On the Corner

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by Robert Docter – 

Some ruminations on motivation.

I’m a strong advocate of the premise that if you really want to learn something, you have to live it. It requires doing. And doing requires motivation.

In my elementary education I only remember the activities with which I was involved and the people who were active with me. I remember the names of the teachers by recalling the quality of the relationship I had with them.

I think that’s true of my learning now. I am not motivated by externals. Getting a lot of praise for something I do brings warm feelings, but it doesn’t facilitate my learning. Gold stars, even dollars don’t help me learn more. What motivates me is something internal. I want to learn those things in life which satisfy the motives I feel within me. I like people, and I like to be liked by them, so I have a strong affiliative motive. I’m sure this leads me to a resolute discipline of personal loyalty–loyalty to family, to individuals, to groups to organizations, to a set of beliefs. It’s love. This might be my strongest motive.

I’ve discovered I want to accomplish things in life, so my achievement motive seems to be working. Often times, I like to win, so I guess I’m fairly competitive. This relates to the process of achievement as well.

I seem to seek health–mental, physical, social and spiritual, so I jog, think positive thoughts about my worth, relate as positively as possible to those around me and try to walk through life with God.

I do what I am motivated to do, and my motives are within me. How’d they get there? Why do they push me as they do?

I’m not sure I know the answers to those questions. I suspect my internal motives got started from external sources. It’s true, the externals don’t turn me on now. But I think they were the starter engines that delivered me to certain experiences early in my life. Parental modeling, rewards, praise, acceptance and love all gave me the experiences I needed to begin the process of self motivation which has kept me on track. By experiencing the early reward and support for actions, I began to find pleasure in acting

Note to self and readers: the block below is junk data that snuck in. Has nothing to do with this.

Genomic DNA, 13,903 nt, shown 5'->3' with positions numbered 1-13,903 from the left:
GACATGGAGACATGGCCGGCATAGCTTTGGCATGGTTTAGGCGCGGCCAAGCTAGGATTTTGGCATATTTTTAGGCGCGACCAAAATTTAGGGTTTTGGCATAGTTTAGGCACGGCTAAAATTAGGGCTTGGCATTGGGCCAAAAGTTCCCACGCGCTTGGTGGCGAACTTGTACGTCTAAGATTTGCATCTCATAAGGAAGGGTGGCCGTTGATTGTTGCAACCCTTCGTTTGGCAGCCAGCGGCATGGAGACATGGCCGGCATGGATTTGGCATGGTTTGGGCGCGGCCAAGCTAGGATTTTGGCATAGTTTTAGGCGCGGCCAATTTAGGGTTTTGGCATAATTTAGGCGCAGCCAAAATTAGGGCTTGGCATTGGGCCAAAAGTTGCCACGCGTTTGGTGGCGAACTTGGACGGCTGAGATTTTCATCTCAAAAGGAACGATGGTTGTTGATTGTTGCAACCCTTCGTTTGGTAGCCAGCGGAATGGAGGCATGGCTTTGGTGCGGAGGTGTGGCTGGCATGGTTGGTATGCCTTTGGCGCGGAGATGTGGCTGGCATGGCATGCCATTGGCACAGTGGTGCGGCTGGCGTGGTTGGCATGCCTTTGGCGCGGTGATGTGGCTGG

Now, what about the “push”? I gotta tell you. I don’t feel “compelled” to do anything. I’m not driven. I do know I have a strong sense of responsibility. I also know I am the world’s greatest procrastinator. I might be in the “B” range in some of these other areas, but when it comes to procrastination, I’m clearly an “A.” I need deadlines. I need a little external push even now to make sure I get started on a task. Once started, I’ll see it through to completion.

Some seem motivated to hurt others. I’m not. Nevertheless, there are occasions when I speak in a hurtful manner to those I care about deeply. Once done, I feel hurt and shame. These are not pleasant feelings, but, somehow, they do not deter repetition of the hurtful behavior. Even though I seek to avoid the unpleasant feelings, I don’t learn from the negative experience. In these instances, I learn when someone I trust helps me see myself clearly in the process without passing judgment on me. This leads me to the remarkable curative power of confession and forgiveness.

Somehow, I suspect God works that way with me, too. I feel his presence within me, helping me set the pace of my life, keeping me focused on direction, calling into question some of my actions, providing me with personal power through him and giving me a place for confession and forgiveness. I’m sure I must disappoint him–even grieve him on occasion, but he never rejects me. There’s a quality within the relationship which keeps him fresh in my mind. He keeps me doing things–showing love to others, holding firm to my convictions even when it’s tough, conversing with him. All these actions allow me to learn about myself and him What a God!

Three strikes and you’re IN!

Three strikes and you’re IN!

by Lt

FOCUS Candles in the daylight

FOCUS Candles in the daylight

by Lt

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